YAZID SABEG: The French society is frozen. You know, the elite protecting itself and also its children.
POGGIOLI: Businessman Yazid Sabeg is a self-made millionaire whose parents were Algerian immigrants. The day after Barack Obama was elected, Sabeg released a manifesto. It urges adoption of affirmative action policies, still a taboo because they clash with French ideals of egalitarianism.
SABEG: What is happening in the States, it's a lesson for us. We have to start a process to transform the French society and to admit that we have to correct the inequality.
POGGIOLI: Sabeg says the most visible examples of inequality are the banlieues - large, dilapidated housing projects outside the big cities. Three years ago they were rocked by riots. For weeks, minority youth protested lack of opportunities. Sabeg laments no improvements have been made. The impoverished population lives there in increasing segregation.
SABEG: And this is very dangerous. It is not the French tradition to have ghettos. And you have millions and millions of peoples, you have three generations of population in these suburbs. This is a social bomb.
POGGIOLI: It's not easy to reach the banlieues - long train rides from Paris. Once there, the sense of hopelessness is palpable. Unemployment among young people reaches 40 percent. Many kids don't bother to finish high school. Here in Gennevilliers, tough-looking guys hang out at an empty shopping mall. Only a few rundown stores are still in business. The mood is resentment toward outsiders. But one topic brings joy and makes them smile - the fact that Americans actually chose a black for president.
KAKY BROWN: (French spoken)
POGGIOLI: A rapper who calls himself Kaky Brown says kids here are lucky if they can get a job as a street cleaner. He raps in quiet desperation.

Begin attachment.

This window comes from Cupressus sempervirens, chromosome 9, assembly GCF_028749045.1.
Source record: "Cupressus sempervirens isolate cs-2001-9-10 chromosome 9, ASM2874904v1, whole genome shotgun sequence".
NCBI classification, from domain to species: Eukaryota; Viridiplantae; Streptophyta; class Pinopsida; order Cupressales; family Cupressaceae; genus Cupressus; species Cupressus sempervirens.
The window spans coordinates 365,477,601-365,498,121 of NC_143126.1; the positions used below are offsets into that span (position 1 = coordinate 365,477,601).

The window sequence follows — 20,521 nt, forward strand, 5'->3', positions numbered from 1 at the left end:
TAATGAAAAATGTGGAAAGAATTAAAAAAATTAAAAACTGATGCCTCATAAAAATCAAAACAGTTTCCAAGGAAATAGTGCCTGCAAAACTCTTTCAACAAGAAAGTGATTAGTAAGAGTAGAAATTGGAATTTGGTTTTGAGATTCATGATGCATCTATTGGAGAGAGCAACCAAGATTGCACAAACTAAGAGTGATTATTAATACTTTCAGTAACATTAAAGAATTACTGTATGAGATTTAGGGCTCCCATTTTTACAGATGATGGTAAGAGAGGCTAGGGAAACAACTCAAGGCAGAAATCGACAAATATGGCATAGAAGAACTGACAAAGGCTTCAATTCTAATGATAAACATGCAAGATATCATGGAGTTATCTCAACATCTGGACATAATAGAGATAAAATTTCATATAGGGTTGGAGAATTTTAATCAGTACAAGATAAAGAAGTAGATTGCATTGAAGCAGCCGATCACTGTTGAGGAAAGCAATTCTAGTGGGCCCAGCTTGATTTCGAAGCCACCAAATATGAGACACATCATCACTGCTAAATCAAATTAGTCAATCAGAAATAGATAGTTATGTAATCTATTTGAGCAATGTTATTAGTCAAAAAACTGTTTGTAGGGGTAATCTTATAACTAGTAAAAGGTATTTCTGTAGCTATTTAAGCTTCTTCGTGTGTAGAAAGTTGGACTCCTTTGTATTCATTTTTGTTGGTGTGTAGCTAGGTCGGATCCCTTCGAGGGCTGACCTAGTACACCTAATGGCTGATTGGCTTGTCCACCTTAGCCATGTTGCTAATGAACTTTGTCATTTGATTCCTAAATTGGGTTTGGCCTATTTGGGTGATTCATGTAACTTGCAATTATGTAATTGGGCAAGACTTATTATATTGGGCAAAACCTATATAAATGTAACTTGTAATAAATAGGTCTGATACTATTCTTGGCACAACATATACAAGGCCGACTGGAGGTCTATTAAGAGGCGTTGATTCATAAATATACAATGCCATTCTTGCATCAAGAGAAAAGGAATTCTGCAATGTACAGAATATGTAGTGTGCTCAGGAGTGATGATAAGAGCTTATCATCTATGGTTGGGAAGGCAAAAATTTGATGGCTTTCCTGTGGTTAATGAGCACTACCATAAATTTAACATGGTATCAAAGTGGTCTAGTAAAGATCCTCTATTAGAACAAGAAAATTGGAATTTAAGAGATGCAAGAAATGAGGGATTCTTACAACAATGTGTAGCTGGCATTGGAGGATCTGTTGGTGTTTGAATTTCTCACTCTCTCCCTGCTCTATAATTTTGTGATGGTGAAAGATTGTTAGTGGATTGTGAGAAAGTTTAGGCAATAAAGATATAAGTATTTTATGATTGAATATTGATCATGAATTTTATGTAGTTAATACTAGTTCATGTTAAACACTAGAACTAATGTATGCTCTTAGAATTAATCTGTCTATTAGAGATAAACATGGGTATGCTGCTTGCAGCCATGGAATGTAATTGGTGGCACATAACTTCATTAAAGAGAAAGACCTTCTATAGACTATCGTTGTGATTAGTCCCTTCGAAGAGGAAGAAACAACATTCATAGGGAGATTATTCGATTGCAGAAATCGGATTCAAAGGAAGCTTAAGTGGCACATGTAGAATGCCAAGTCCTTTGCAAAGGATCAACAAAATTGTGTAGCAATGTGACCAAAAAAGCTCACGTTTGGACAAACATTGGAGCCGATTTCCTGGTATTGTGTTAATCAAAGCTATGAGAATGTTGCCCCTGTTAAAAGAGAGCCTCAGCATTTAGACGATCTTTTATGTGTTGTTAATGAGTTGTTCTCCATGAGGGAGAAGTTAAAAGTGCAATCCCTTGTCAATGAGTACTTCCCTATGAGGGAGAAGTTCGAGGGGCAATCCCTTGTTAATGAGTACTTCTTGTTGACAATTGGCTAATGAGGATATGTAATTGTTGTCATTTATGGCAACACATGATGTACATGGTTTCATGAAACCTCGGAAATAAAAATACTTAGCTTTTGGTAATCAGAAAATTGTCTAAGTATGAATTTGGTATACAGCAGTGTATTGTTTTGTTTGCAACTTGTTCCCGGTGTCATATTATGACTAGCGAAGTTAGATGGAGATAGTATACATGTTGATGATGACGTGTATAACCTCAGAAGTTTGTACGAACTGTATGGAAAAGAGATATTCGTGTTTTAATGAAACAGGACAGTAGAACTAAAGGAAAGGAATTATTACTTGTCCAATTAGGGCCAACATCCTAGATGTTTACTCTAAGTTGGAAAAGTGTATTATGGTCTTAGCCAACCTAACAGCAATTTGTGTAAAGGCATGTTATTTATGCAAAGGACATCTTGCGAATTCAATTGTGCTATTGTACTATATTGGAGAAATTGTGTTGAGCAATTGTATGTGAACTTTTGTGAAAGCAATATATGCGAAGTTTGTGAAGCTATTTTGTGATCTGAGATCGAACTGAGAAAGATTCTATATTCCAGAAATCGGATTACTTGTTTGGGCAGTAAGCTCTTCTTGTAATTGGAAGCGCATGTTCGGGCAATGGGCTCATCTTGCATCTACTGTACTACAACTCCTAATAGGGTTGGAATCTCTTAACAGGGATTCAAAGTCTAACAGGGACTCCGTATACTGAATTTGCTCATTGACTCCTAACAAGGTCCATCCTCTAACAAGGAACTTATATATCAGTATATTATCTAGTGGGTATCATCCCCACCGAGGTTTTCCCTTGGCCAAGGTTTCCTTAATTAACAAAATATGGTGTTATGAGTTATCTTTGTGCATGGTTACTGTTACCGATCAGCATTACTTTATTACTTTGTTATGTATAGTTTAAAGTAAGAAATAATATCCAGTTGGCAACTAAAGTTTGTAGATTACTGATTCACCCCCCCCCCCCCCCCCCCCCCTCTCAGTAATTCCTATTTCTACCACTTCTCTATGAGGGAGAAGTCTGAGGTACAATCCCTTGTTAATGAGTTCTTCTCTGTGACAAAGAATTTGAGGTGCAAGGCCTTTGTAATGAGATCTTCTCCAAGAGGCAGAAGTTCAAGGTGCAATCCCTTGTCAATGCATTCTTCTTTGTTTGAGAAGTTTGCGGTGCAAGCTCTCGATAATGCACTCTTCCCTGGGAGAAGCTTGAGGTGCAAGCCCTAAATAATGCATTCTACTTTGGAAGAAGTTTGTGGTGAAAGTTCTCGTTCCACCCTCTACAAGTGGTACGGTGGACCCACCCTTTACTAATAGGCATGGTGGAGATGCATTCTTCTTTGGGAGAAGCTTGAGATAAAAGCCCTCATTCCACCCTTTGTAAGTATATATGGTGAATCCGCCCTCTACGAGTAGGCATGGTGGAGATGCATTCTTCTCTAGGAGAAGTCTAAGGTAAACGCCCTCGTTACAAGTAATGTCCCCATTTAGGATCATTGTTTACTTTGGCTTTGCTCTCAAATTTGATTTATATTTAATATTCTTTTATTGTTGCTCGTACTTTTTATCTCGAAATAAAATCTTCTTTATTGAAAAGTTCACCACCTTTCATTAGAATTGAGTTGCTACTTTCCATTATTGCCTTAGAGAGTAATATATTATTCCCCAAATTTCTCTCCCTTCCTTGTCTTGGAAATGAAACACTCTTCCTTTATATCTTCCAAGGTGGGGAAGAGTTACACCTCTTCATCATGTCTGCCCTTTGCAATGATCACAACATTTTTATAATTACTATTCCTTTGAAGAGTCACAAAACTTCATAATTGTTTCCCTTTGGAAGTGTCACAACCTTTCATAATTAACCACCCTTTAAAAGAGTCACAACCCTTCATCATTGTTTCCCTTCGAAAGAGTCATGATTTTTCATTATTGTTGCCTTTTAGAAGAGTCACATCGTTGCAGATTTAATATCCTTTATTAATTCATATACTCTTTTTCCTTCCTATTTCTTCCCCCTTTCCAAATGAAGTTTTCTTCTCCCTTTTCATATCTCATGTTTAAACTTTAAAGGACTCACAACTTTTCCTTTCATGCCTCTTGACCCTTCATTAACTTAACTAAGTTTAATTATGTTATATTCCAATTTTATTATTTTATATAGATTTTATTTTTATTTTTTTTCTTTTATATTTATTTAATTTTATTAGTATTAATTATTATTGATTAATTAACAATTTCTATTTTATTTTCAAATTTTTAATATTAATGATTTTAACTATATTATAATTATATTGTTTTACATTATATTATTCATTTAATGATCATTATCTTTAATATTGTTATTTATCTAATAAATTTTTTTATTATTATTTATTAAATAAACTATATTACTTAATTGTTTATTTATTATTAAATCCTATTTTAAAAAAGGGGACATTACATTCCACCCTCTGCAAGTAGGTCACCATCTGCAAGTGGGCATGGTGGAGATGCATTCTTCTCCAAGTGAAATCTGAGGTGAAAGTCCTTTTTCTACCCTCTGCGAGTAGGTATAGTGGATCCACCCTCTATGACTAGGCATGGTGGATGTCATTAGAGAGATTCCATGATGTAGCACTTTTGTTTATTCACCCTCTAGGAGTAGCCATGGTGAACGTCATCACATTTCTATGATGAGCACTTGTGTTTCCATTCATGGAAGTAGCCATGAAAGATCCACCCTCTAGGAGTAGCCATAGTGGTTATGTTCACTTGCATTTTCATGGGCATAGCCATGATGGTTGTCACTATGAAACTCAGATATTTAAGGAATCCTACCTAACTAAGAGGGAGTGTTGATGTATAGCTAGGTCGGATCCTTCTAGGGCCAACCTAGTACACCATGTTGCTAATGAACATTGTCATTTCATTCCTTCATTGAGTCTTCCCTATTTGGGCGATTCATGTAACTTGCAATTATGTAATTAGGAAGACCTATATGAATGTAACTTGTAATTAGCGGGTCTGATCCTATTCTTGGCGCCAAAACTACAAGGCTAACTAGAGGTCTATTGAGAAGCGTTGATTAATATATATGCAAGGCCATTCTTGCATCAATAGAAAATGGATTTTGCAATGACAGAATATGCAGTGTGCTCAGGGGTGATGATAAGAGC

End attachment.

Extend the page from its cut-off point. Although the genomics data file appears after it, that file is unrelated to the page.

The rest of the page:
BROWN: (Rapping in French)
POGGIOLI: As interior minister in 2005, Sarkozy described the young rioters as "scum." But last month, in the wake of the Obama election and growing tensions in the banlieues, President Sarkozy announced new measures to bring diversity to elitist institutions, the civil service, politics, and the media.
NICOLAS SARKOZY: (Through Translator) How can we talk about a republic when your success at school and in professional life depends not on merit but largely on your social origin, the neighborhood where you live, your name, or the color of your skin?
POGGIOLI: Sarkozy also appointed Yazid Sabeg as diversity czar. The millionaire son of Algerian immigrants knows how hard his job will be.
SABEG: Reality to accept to give more to the people who needs more, especially their origin is foreign - black or Arabs - I think it's not still in the mind. There is big resistance on this.
POGGIOLI: But for the first time in France, concepts such as racism and discrimination are entering the national debate. Sabeg is convinced that step by step, the establishment stranglehold on French institutions will be broken. Sylvia Poggioli, NPR News.
INSKEEP: You can view Sylvia's earlier reports in this series by going to npr.org.